musicals

  • Earn Your Gay Card: Free online course about movie musicals

    So, you think you know everything there is to know about movie musicals? What self-respecting queen can’t quote every line from “The Sound of Music,” “Mame” or “Funny Girl?” Actually, there are many out there who didn’t inherit this profoundly gay trait, but don’t surrender your “gay cards” yet, because there’s help out there.

  • Island City Stage Presents “Muscle Bears the Musical”

    South Florida theater audiences are best acquainted with playwright Michael Aman’s serious side:

  • Review: Evita — She’ll Have You Crying

    Caroline Bowman stars as Eva Peron in the traveling production of “Evita,” which recently closed at the Kravis Center and comes to Miami’s Arsht Center in May. Credit: Richard Termine

    South Florida audiences have already been treated to several rock operas this season: “We Will Rock You” spun together the song catalog of Queen with a silly science fiction plot last fall at Miami’s Arsht Center, while the angst of contemporary youth was proclaimed very loudly in “American Idiot,” featuring the music of Green Day, just a few weeks ago at the Broward Center.

  • Review: Million Dollar Quartet — A Trip Through Musical History

    I went to Kravis last night to see “Million Dollar Quartet” and forgive me but I can’t resist… Elvis was in the house. So too were Carl Perkins, Johnny Cash and Jerry Lee Lewis. These famous singers, some of the most important figures at the dawn of rock ‘n’ roll, were played by Cody Ray Slaughter, James Barry, Scott Moreau and John Countryman, starting with Elvis.

  • Screen Savor: City of Singing Angels

    Emma Stone and Ryan Gosling stand on the set of LA LA LAND.

    Presented in Cinemascope, “La La Land” (Lionsgate) is writer/director Damien Chazelle’s singing and dancing love letter to Hollywood movie musicals and Los Angeles. For fans of Chazelle’s “Whiplash,” jazz gets a big, fat, wet kiss, too.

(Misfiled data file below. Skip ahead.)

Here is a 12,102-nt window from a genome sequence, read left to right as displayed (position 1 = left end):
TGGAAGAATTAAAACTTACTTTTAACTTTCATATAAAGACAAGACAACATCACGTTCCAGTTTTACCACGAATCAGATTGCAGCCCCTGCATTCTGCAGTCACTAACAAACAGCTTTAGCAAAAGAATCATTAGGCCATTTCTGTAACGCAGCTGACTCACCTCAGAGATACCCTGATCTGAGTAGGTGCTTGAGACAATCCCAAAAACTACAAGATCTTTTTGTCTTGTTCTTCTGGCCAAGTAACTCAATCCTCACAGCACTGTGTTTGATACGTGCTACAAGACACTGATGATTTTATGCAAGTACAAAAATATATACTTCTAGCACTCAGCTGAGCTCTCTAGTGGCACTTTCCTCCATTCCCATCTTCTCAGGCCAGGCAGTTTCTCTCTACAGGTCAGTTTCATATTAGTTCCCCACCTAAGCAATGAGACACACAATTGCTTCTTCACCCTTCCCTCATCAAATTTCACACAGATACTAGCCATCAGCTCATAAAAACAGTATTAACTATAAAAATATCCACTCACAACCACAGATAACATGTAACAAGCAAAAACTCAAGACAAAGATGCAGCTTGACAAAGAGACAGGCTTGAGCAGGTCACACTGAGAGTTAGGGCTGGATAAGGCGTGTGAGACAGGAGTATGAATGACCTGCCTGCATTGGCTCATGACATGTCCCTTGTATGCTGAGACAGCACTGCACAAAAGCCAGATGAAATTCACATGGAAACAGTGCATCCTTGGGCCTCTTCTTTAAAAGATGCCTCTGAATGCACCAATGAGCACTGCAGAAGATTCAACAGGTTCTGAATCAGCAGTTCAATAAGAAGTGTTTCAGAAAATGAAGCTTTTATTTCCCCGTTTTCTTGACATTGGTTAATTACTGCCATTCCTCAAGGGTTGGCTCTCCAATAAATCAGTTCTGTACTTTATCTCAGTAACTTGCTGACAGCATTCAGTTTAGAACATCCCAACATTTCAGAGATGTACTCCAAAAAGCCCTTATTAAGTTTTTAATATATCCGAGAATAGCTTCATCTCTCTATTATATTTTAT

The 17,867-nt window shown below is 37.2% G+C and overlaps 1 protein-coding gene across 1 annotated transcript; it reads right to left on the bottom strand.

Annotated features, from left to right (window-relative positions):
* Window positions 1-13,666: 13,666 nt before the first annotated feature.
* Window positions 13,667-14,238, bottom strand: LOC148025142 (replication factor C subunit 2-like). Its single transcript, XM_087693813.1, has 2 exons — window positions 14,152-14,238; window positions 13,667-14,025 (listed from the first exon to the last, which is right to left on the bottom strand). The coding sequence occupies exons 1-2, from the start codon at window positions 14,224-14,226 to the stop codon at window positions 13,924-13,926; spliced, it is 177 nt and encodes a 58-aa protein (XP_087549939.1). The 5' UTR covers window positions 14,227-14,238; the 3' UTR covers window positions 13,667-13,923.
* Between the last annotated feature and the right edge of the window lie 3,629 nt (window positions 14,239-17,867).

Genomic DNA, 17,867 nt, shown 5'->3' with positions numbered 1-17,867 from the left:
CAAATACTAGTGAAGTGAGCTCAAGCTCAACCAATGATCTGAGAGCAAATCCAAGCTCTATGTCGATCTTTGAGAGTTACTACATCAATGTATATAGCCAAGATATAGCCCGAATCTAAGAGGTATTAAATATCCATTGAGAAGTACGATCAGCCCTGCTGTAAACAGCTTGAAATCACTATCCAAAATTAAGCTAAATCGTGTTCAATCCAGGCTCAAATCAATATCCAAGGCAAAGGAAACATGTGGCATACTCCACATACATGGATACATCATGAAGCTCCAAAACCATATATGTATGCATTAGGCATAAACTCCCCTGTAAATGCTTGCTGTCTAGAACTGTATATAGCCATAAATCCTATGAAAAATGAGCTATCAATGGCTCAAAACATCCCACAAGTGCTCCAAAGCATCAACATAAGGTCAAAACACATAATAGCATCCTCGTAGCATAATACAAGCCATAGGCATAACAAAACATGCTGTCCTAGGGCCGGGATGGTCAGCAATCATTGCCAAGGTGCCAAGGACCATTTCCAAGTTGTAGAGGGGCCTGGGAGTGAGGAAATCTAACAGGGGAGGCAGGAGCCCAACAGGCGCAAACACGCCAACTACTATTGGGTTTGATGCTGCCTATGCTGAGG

• Screen Savor: Sing Out!

    Theater owner Buster Moon (McConaughey) hosts a talent competition to save his theater in "Sing" by Illumination Entertainment

    There is nothing new about the 3D animated feature “Sing” (Illumination Entertainment).

    It’s a familiar and formulaic story lifted from any number of Hollywood or Broadway musicals. There’s a crumbling theater. There’s the theater’s owner, Buster Moon (voiced by Matthew McConaughey), whose lifelong love of the stage and a mission to do well by a deceased parent is the driving force behind his drive to save said crumbling theater.

    Naturally, he has a bumbling assistant, the lizard Miss Crawly (voiced by co-director and writer Garth Jennings), whose carelessness leads to a potentially problematic financial situation.

    Additionally, you will find a rag-tag assortment of characters who share a dream to make it big as a performer, in this case as singers auditioning for a talent competition. Among those characters is Meena (voiced by Tori Kelly), an elephant with a deadly case of stage-fright. Another is Rosita (voiced by Reese Witherspoon), a sow whose sizable brood and neglectful husband, deprived her of the chance to fulfill her dream. There is also a prickly (literally) teenage music snob, punk porcupine Ash (voiced by Scarlett Johansen), and a lifelong troublemaker and Rat Pack-style crooning mouse Mike (Seth McFarlane). Johnny (voiced by Taron Egerton), the sensitive gorilla son of a criminal father, and Gunther (voiced by Nick Kroll), a pig for whom singing, dancing and hamming it up makes him squeal (literally) with joy.

    And yet, in spite of not being especially engaging, and coming off as a series of separate stories that didn’t completely coalesce, “Sing” is unquestionably entertaining. It feels like a direct descendant of other colorful 2016 animated films, including “Zootopia” and “The Secret Life of Pets” (the anthropomorphized animals) and “Trolls” (the use of mostly recognizable music). It’s the kind of movie where audience members break into spontaneous applause, as if the characters on screen could actually hear them.

    As you might have guessed from the title, “Sing,” there is singing, and also dancing, interwoven with the tears and trauma. Equally as essential as the music to “Sing” is the comedy. Buster’s best friend, a sheep named Eddie (voiced by John C. Reilly) often provides some of the best comic relief to be found. The scenes with Buster and Eddie’s rich and retired actress grandmother Nana (voiced by Jennifer Saunders) and the gut-busting car wash sequence, alone, are reason enough to see “Sing.”

  • Singers Take It All Off at Empire Stage

    “It does take a special kind of performer to do the show,” explained Tim Evanicki, producer and director of “Naked Boys Singing!,” a musical revue opening this weekend at Empire Stage in Fort Lauderdale. “They have to be comfortable, 100 percent.”

  • This One’s For The Girls; Kristin Chenoweth Talks On New Album

    Whether it's been being the most glorious Good Witch around in Wicked or taking it to church on the sorely missed GCB, Kristin Chenoweth has always been all about the girl power.